But we're talking about ice cream today. Specifically Mieto's ホームランバー (Home Run Bar). They're celebrating their 50th anniversary this year, so the fancified their package, made the bars a little bigger and costlier. They're still a deal. And the new plastic package pales in comparison to the old-fashioned foil wrapper on their original product. I imagine that once this promotion is over, they will go back to their very cool old design.

The bar itself offers nothing new or better than your average vanilla ice cream covered with a thin vanilla or chocolate fondant. Their cheapness reflects in their taste. Not much to write home about. But for nostalgia value alone, they have that sort of kid-blandness that brings me back to some unspecified youth in some baseball-loving country and the simple pleasures of a life that never happened. By the 60s, when this bar came out, baseball wasn't the national pastime, merely a reflection of it. Long gone were the days of the Babe. Now, it's more boring than golf, more corporate than ever and only the rich can afford to go to games. At least, for less than a buck (or 100 yen) you enjoy a Home Run Bar. And if you get a specially marked stick you can get another one for free.

Sunday, May 9, 2010


Returning from a recent trip to Spain, I was more than a bit dispirited at the Japanese food landscape. Apart from the beautiful and delicious food that permeates the Iberian peninsula, it was particularly noteworthy to notice that the iron hand of 7-11 has still to land in Spain. Convenience stores are a anomaly. In fact in many towns one is hard pressed to even find one. Of course there are large supermarkets proffering the same old same old - a quality cut above most stores in the USA or Japan - but between the mom and pop stores and the endless cafes, meat markets, bakeries and speciality shops, quality foods and drinks abound.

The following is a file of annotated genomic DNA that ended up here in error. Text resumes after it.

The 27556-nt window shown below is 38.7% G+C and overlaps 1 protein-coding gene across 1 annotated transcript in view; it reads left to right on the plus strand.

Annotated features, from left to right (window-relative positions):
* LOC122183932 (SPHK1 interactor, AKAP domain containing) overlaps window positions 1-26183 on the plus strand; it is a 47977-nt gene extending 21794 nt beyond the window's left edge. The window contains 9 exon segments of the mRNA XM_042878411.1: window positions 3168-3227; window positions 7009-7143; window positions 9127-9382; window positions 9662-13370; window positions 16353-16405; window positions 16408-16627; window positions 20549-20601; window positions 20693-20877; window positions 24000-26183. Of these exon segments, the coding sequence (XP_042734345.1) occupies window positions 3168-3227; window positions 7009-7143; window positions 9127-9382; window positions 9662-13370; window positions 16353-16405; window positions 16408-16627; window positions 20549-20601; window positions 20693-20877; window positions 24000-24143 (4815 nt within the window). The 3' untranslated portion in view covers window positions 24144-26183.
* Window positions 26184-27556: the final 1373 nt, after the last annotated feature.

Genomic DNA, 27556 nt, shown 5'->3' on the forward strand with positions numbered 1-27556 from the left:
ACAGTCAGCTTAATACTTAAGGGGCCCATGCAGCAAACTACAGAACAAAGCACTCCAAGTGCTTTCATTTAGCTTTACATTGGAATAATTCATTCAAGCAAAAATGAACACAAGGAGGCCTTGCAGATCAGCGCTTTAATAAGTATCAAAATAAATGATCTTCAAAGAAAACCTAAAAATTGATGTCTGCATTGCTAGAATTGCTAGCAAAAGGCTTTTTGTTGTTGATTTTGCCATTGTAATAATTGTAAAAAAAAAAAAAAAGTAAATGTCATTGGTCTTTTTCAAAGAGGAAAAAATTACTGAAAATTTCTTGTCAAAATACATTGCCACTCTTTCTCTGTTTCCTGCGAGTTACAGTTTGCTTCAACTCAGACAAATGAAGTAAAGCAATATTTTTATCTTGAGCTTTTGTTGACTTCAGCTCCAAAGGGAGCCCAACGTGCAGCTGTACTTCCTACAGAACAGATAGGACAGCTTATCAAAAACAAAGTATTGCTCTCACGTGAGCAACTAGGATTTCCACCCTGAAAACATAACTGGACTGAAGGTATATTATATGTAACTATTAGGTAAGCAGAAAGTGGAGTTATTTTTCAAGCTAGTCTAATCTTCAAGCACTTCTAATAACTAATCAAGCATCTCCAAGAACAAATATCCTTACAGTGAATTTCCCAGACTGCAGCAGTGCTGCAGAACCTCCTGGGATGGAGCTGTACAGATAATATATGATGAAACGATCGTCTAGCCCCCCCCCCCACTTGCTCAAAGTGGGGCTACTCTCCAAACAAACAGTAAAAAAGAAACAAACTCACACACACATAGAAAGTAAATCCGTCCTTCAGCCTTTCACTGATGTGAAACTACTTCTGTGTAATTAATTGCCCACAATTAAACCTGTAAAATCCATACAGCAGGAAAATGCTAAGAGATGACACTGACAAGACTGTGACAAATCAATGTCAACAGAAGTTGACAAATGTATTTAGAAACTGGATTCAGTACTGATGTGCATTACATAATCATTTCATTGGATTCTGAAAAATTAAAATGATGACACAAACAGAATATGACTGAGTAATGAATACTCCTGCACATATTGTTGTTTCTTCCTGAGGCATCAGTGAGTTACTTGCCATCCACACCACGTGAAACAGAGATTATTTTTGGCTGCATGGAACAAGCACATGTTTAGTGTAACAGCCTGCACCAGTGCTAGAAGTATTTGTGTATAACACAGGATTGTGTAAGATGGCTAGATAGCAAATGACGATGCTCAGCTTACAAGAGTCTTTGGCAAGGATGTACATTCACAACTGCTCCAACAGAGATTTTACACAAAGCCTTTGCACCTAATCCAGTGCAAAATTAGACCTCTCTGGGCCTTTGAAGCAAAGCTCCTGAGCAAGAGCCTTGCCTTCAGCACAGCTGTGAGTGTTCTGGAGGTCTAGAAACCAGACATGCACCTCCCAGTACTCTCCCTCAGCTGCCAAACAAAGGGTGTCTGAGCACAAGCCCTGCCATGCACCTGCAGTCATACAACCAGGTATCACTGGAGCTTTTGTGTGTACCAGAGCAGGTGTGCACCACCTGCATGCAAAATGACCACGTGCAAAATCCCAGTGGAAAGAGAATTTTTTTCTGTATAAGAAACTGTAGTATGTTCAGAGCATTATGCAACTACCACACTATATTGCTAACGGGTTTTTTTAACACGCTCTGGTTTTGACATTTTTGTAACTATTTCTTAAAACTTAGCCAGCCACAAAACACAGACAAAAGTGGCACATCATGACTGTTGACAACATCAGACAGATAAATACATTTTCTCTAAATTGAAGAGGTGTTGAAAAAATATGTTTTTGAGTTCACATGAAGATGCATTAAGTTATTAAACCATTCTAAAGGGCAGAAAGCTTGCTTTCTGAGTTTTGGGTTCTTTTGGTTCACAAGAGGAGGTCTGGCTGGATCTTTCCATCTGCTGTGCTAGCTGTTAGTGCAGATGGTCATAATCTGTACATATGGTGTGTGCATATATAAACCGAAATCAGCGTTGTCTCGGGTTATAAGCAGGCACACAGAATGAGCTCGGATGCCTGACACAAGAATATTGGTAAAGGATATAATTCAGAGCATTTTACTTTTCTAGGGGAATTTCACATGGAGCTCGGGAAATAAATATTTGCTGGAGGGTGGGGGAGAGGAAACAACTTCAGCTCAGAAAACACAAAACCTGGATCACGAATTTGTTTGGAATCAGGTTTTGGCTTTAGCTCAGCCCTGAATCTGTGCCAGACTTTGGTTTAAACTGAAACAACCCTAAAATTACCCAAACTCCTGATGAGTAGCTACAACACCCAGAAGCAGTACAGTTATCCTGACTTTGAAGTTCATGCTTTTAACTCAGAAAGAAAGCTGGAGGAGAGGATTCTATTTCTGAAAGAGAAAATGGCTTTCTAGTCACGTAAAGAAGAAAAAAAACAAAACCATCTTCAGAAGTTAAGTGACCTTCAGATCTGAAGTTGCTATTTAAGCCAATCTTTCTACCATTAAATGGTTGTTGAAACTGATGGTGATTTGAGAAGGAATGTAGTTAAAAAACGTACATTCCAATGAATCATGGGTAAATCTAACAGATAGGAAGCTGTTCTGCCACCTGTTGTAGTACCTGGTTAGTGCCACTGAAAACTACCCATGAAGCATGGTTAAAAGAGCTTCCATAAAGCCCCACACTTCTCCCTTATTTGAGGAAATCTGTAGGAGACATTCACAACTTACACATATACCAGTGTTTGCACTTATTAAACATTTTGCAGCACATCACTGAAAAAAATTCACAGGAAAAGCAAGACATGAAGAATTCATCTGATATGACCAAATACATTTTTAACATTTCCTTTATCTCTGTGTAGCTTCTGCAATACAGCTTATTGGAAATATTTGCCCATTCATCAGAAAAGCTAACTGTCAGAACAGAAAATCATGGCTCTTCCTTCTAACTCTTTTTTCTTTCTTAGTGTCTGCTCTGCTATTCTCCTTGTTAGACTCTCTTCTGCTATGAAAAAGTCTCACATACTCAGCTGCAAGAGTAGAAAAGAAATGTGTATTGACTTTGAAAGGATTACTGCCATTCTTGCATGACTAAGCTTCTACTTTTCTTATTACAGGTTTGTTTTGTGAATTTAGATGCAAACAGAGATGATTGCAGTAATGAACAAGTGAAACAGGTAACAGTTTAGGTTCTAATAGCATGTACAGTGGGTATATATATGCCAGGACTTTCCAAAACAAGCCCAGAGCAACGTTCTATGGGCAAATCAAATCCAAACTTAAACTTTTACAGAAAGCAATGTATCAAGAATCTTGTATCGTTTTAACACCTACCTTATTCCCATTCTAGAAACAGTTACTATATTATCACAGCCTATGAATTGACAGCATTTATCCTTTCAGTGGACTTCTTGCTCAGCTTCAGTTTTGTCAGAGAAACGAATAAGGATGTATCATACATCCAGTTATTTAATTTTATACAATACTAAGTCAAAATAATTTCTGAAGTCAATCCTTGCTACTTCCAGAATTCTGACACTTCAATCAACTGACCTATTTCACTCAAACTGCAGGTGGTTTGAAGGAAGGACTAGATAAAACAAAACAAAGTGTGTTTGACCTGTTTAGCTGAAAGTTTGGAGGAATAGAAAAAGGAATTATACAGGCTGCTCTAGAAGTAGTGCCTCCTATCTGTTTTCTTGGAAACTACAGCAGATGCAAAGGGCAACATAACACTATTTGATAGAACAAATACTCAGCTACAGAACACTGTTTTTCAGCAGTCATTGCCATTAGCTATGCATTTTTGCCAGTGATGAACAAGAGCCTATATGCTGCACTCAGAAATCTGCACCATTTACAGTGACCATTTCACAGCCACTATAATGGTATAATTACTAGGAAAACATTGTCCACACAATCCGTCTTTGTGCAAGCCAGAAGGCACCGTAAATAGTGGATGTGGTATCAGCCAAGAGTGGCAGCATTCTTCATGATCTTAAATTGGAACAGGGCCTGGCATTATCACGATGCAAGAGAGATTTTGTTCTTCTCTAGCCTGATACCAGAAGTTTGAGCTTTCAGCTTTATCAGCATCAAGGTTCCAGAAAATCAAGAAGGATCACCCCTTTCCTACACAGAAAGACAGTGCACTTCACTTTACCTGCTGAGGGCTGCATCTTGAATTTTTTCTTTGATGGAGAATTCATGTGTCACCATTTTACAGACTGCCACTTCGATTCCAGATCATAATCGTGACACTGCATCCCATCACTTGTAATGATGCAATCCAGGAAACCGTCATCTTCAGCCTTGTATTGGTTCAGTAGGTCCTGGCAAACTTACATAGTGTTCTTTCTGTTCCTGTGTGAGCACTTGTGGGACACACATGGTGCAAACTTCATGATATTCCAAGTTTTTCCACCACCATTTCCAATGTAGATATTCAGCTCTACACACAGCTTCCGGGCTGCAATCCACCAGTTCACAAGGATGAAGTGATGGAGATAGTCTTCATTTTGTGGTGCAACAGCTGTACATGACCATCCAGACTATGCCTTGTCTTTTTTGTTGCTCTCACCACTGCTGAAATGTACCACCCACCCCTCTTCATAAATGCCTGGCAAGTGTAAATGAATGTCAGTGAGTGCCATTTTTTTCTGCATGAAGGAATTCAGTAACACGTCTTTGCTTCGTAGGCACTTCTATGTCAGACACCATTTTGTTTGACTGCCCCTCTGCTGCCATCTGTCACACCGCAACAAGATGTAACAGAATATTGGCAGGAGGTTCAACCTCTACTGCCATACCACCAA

Vegetables, even in the off season of March were plentiful, robust, colorful and cheap - particularly compared to the anemic and overpriced greenery that gets sold at the yayoias of Tokyo.

Fish in Spanish markets is clear eyed fresh and most often de-scaled at purchase and cut to order. It's a far cry from the sad shrinkwrapped of unidentifiable fish protein that one finds at the fish markets of Tokyo. And this is Japan ferchrissakes! The ravages of industrial food production and distribution has certainly made for acceptance of the least in this neck of the woods. Despite promotion. Despite culture. And don't get me started on the beef.

Or maybe I should.

Japanese beef may have been good at one time. I don't know. I wasn't there. Cruising a Japanese meat market I still marvel at the amazingly marbled cuts of Kobe and wagyu beef. The few times I've had the opportunity to sample these good looking things, I've been sorely disappointed. Insipid at best. It even makes American beef taste good, though it's probably not as dangerous for you.

I've had good, dare I say great, beef in Japan. In Hida-Takayama, a respected beef producing region where the restaurants specialize in the local provender. But in Tokyo, no. Too far away (actually only a few hours from the main beef providers of Japan). But production and distribution on this island have become so abstract and industrial that even their most famous products - after god knows what they do on the farm, freezing and storing for god knows how long, and then god know what happens until it gets to the store - are more famous because of their promotion, rather than their quality.